Let’s say, for instance, that you want to make a charitable gift by the end of the year for tax reasons, but you do not have enough time to choose the charities you want to benefit from your gift. A DAF allows you the time to make thoughtful choices while meeting your immediate financial goal of a tax deduction. Or let’s say that you want to establish a tradition of giving in your family. A DAF provides the structure to invest your gift and make grants on an ongoing basis, perhaps involving members of your family in the selection of grant recipients.
Tax Benefits of a Donor-Advised Fund (DAF)
Using a DAF offers several tax advantages.
- You can claim a charitable tax deduction for the contributions you make to your DAF.
- Contributions of appreciated stock or other assets that you held for longer than one year avoid capital gains tax and can generally be deducted at their fair market value.
- Your contributions avoid estate taxes because they are no longer part of your estate.
- Your contributions can grow tax-free within a DAF account, potentially increasing the amount available to support your favorite charities and causes.
As with charitable gifts in general, you must itemize deductions on your tax return to claim a deduction for your contributions. Keep in mind that the deduction for charitable contributions is subject to limits based on your adjusted gross income (AGI). The limits, however, are more generous for contributing to a DAF than to a private non-operating foundation. As a result, donations to a DAF may result in a larger tax deduction.
Child Tax Credit
For 2023, the child credit for each “Qualifying Child” who had not reached age 17 by the end of the tax year is $2,000. The income phase-out thresholds remain unchanged and begin phasing out as the individual’s modified adjusted gross income (MAGI) exceeds $400,000 on a joint return and $200,000 for all other returns.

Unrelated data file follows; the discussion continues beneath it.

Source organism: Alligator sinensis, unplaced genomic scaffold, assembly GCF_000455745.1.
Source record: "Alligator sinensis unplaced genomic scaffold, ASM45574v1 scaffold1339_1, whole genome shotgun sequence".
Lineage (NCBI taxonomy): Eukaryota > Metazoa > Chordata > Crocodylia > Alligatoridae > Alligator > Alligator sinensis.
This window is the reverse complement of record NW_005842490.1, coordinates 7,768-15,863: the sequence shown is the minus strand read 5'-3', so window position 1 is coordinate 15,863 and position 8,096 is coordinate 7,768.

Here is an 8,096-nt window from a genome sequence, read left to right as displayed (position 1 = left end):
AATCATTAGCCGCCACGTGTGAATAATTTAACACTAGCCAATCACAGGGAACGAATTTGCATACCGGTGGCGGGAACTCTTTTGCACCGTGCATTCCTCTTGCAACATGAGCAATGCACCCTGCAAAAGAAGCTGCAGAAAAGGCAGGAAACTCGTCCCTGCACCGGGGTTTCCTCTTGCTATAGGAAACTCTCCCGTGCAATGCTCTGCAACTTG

The refundable portion of the child credit also remains at $1,600. A “refundable” credit generally means to the extent the credit exceeds the taxes you would otherwise owe with your individual income tax return without the credit, the IRS will refund the excess to you.
Family Tax Credit
The family tax credit created under the TCJA remains unchanged for 2023. It is a non-refundable credit of $500 for each person the taxpayer could have claimed as a dependent under prior law but who is not a Qualifying Child (e.g., a “Qualifying Relative” as defined under prior law). This $500 credit is added to any other child tax credits and the total credits begin phasing out once a taxpayer’s MAGI exceeds $400,000 on a joint return or $200,000 for singles.
Maximize contributions to and distributions from Section 529 Education Savings Plans
Vermont allows each taxpayer a 10% tax credit on the first $2,500 they contribute to each beneficiary’s 529 plan. Hence, a married couple could contribute $5,000 for a child and receive a $500 credit. In addition, the taxpayer can contribute to their own 529 plan and receive the credit. For a family of four, this means you could contribute up to $20,000 for a $2,000 credit.
These contributions have to be made before December 31st. If your child is currently in college and you will need to make a tuition payment, you can make the contribution for the VT credit and then pay the college expenses from the 529 Plan. You should also review your Qualified Education Expenses as compared to 529 distributions. If you are otherwise eligible to take the federal American Opportunity Tax Credit, you will want to make sure that you have $4,000 of Qualified Education Expenses per child that are not covered by 529 Plan distributions to take advantage of the credit.